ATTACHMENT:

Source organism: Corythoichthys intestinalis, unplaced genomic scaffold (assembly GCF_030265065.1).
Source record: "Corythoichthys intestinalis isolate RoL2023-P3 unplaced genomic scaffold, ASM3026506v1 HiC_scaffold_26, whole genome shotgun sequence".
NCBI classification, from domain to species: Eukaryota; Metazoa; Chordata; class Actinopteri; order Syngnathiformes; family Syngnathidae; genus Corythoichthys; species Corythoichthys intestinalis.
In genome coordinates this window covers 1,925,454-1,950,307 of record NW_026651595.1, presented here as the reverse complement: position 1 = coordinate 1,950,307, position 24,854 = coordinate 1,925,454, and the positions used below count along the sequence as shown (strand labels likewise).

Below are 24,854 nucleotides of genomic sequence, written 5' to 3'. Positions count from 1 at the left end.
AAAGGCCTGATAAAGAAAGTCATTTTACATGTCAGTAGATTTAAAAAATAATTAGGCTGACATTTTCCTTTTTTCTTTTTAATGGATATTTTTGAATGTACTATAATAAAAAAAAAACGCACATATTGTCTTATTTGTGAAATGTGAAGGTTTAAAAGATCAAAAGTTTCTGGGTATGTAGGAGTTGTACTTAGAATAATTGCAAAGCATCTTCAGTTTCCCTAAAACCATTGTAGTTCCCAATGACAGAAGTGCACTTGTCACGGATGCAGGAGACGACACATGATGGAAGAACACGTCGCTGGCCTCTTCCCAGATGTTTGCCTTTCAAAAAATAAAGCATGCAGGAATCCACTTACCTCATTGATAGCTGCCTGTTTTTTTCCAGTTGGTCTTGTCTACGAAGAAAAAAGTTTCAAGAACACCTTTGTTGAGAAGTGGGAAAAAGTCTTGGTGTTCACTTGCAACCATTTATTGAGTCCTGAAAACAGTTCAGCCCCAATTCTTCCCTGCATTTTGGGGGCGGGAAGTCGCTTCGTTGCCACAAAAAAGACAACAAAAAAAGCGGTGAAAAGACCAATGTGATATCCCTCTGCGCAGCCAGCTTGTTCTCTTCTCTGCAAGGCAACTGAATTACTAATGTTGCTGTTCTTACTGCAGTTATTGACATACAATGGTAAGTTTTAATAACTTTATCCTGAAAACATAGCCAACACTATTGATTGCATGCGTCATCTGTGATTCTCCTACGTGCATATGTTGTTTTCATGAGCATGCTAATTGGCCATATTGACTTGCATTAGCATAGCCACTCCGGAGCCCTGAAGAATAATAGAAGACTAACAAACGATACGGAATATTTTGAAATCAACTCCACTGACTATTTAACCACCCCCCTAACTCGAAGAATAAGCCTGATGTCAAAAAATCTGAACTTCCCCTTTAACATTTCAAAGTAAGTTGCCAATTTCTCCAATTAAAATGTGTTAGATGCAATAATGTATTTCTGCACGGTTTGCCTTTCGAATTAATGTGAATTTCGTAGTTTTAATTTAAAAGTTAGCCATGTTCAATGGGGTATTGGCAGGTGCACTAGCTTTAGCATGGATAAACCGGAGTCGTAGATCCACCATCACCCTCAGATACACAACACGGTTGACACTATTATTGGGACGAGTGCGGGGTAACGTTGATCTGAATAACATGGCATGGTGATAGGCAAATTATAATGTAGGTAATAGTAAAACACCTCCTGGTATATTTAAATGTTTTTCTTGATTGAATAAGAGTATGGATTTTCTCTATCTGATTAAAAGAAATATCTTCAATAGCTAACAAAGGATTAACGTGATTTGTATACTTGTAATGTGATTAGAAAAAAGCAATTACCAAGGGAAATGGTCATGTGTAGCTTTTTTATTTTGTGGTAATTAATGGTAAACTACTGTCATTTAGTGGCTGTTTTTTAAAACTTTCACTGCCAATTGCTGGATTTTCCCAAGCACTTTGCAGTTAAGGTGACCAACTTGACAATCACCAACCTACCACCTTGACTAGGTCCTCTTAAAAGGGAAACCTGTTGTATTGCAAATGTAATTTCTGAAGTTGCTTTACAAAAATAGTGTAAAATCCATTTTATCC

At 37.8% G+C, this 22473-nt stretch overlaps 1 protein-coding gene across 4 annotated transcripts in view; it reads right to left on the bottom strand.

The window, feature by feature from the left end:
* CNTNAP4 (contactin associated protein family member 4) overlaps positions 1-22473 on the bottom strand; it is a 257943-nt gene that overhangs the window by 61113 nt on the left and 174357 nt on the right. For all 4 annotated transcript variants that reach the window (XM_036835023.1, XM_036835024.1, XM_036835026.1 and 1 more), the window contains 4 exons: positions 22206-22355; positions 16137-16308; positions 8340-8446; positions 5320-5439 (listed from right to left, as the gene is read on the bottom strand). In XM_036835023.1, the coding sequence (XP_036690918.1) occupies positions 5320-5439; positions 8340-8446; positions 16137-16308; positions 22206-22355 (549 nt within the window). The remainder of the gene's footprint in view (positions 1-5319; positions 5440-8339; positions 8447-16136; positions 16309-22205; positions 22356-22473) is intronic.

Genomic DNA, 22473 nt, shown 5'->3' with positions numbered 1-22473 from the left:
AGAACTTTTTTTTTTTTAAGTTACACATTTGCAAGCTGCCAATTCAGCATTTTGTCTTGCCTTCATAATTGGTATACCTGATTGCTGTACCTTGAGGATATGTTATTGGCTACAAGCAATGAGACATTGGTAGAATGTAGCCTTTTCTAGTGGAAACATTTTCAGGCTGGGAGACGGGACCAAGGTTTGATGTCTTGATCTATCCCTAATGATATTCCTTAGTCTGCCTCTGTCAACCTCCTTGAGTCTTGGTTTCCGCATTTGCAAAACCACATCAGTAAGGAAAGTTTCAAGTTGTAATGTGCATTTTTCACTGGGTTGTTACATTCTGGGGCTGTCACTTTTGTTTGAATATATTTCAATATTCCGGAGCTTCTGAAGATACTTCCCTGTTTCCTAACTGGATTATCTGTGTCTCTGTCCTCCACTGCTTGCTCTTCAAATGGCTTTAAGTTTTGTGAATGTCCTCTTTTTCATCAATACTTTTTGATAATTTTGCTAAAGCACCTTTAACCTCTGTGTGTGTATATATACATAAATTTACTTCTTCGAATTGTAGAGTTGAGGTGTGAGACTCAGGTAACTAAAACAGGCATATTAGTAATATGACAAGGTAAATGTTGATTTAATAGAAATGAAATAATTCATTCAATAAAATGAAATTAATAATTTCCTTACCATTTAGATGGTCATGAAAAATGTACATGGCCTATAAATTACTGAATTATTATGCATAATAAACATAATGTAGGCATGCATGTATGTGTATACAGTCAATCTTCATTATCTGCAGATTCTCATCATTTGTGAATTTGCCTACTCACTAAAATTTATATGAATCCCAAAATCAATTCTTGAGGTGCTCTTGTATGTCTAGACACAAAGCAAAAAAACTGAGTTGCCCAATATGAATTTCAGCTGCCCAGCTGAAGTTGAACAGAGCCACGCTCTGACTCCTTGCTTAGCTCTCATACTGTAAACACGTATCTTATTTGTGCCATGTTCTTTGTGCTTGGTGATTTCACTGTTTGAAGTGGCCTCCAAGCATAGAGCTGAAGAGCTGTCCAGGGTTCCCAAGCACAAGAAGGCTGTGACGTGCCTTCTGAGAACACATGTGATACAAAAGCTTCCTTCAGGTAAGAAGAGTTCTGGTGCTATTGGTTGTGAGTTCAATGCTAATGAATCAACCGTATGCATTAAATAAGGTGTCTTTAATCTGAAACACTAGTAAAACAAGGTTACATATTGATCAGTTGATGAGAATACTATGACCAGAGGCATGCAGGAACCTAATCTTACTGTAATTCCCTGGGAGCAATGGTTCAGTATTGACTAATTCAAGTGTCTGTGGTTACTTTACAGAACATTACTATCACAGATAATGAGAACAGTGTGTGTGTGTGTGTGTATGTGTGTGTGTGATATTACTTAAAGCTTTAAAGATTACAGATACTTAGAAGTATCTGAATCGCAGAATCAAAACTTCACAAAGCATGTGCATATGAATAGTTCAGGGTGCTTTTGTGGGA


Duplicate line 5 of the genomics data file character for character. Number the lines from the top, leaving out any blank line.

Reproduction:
Below are 24,854 nucleotides of genomic sequence, written 5' to 3'. Positions count from 1 at the left end.